I Have a Microbiome…in My Mouth?
Not all bacteria are bad! Our bodies also host a range of good bacteria that help keep us healthy. They are part of your body’s microbiome, which is defined as a community of microorganisms (such as bacteria, fungi, and viruses) living on or in the human body. There is an emerging field of medical research on our microbiomes and how the bacteria that live on and in our bodies affect our health. Perhaps you’ve heard of the microbiome in your gut and how it can impact your health ranging from mental well-being to digestion, but did you know there is also a microbiome in your mouth? Fascinating, right!? We’ve discussed how our oral health impacts our overall health before, now let’s zoom in to the microscopic level and learn about the microbiome in our mouths.
Your Oral Microbiome
You swallow about 1 trillion bacteria each day (!!!) and have a unique community of bacteria that live in your mouth known as your oral microbiome. Your oral cavity has different habitats, from your tongue to your teeth to your tonsils where some 700 different bacteria exist and help perform vital functions such as transporting ionic minerals and carrying molecular oxygen. There is a symbiotic relationship between us and the microbes that live within us…they help us stay healthy and thrive! You’re probably familiar with one of the most famous symbiotic relationships: E.T. (everyone’s favorite cinematic extra-terrestrial) and the little boy Elliot. In the movie when E.T. was healthy, so was Elliot. When E.T. got sick, so did Elliot. Don’t be afraid to make friends with your microbiome!
As we’ve noted before, the mouth is a great window into the body, often reflecting systemic disease before it can be determined by other means. This is why we do a thorough examination of your whole mouth when you come in for a routine cleaning. When your oral microbiome is healthy and balanced we see that reflected in your mouth. For example, when the plaque (or oral biofilm) in your mouth is healthy, it forms a clear, odorless, protective film. Your teeth feel clean and your gums look healthy and pink. When imbalanced, the plaque becomes sticky, white, has an odor, and over time contributes to tooth decay and gum disease. You may notice symptoms such as bad breath and bleeding gums with an imbalanced microbiome. What’s interesting to note is that a number of bacteria associated with tooth decay and gum disease still exist in mouths with a healthy microbiome, but do not have the same adverse effects. Keeping the environment in your mouth healthy through routine oral health care is what’s important for maintaining a healthy oral microbiome. So keep on brushing and flossing!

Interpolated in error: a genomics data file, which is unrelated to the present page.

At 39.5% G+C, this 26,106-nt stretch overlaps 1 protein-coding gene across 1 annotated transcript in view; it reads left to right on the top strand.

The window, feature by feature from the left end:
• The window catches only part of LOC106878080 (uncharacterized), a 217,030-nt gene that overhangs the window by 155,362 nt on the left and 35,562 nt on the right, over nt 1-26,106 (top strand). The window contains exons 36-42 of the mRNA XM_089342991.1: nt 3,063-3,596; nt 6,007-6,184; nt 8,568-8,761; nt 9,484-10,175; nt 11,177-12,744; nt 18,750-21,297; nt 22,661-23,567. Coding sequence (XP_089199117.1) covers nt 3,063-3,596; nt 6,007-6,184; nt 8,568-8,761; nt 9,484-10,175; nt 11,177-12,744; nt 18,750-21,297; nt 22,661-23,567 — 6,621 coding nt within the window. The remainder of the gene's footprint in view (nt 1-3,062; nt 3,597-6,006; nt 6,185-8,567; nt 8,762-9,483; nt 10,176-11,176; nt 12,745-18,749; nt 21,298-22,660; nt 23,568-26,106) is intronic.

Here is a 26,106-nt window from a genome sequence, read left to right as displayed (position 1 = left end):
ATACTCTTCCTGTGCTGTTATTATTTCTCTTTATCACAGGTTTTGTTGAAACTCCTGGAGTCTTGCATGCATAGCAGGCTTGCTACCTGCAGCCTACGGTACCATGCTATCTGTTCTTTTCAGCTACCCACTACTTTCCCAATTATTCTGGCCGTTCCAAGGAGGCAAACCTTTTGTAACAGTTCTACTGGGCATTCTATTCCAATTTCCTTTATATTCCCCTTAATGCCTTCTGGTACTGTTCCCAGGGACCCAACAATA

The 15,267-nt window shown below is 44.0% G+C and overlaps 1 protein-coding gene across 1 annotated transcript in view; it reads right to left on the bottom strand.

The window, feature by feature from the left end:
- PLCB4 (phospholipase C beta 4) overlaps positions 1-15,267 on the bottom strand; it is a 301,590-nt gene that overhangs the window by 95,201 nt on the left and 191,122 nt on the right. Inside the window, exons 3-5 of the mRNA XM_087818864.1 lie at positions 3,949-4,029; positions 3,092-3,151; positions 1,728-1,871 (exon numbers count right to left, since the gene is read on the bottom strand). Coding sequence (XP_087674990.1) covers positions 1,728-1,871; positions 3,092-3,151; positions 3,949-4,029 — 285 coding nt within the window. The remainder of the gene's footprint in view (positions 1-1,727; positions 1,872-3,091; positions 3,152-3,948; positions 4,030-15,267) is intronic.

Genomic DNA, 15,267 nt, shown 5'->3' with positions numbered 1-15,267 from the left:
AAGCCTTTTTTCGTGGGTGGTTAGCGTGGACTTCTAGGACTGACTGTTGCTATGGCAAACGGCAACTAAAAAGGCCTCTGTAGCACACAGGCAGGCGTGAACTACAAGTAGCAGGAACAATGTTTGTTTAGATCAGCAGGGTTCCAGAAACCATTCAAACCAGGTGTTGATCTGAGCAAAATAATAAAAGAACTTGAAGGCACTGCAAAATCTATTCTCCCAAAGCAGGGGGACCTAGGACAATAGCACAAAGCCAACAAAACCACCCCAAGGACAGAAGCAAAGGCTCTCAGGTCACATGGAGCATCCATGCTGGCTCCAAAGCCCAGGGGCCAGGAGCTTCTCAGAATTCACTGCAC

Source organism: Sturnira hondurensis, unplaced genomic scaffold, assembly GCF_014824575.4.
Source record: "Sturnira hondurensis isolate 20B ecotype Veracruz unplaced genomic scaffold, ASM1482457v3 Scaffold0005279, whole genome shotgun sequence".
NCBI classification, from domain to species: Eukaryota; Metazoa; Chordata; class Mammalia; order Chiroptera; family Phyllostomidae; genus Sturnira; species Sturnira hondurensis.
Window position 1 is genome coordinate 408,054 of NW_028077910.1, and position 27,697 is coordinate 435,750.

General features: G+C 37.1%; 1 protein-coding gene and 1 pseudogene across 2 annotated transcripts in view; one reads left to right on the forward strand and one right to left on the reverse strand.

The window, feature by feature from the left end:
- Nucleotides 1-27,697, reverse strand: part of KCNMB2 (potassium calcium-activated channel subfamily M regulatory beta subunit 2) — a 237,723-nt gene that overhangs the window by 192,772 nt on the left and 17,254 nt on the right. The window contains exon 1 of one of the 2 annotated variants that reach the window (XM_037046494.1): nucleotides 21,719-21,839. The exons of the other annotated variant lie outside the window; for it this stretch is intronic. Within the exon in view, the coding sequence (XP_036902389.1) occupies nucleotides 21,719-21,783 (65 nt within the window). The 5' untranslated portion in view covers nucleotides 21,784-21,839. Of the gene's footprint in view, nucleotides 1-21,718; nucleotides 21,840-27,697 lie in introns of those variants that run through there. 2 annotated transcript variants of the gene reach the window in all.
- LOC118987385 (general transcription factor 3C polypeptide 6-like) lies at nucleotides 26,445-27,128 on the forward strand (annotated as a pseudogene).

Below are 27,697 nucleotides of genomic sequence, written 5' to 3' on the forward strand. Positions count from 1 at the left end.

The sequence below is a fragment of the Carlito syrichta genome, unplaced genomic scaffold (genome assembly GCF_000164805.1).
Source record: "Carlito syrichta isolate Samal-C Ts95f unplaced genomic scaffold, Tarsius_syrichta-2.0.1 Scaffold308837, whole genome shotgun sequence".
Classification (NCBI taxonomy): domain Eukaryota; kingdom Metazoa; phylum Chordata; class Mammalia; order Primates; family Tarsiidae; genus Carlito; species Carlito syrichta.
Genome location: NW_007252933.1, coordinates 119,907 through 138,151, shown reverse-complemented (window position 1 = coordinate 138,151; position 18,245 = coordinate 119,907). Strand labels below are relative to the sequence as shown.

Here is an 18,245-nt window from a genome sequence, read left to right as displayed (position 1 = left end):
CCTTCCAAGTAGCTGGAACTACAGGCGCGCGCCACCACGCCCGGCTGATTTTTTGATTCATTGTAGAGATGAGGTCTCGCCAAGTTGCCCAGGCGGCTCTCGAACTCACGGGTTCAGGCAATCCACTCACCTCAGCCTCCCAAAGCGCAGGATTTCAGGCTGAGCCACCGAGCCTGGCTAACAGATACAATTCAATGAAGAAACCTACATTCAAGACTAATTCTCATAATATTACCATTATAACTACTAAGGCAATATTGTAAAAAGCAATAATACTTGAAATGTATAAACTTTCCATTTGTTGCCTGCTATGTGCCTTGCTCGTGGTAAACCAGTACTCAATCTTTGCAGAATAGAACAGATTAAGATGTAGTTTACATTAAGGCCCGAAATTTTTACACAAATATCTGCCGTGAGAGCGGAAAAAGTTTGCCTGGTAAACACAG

The Mouth-Body Connection
Your oral microbiome’s impact extends beyond your teeth and gums. Research has shown that oral microbiomes have a link with gastrointestinal diseases such as inflammatory bowel disease, nervous system diseases such as Alzheimer’s, and endocrine system diseases such as diabetes. We’ve discussed some of these correlations, such as your oral health and diabetes, on the blog before, and cannot stress enough how important dental care is to your overall health. Here are some examples of the link between these health conditions and your oral microbiome: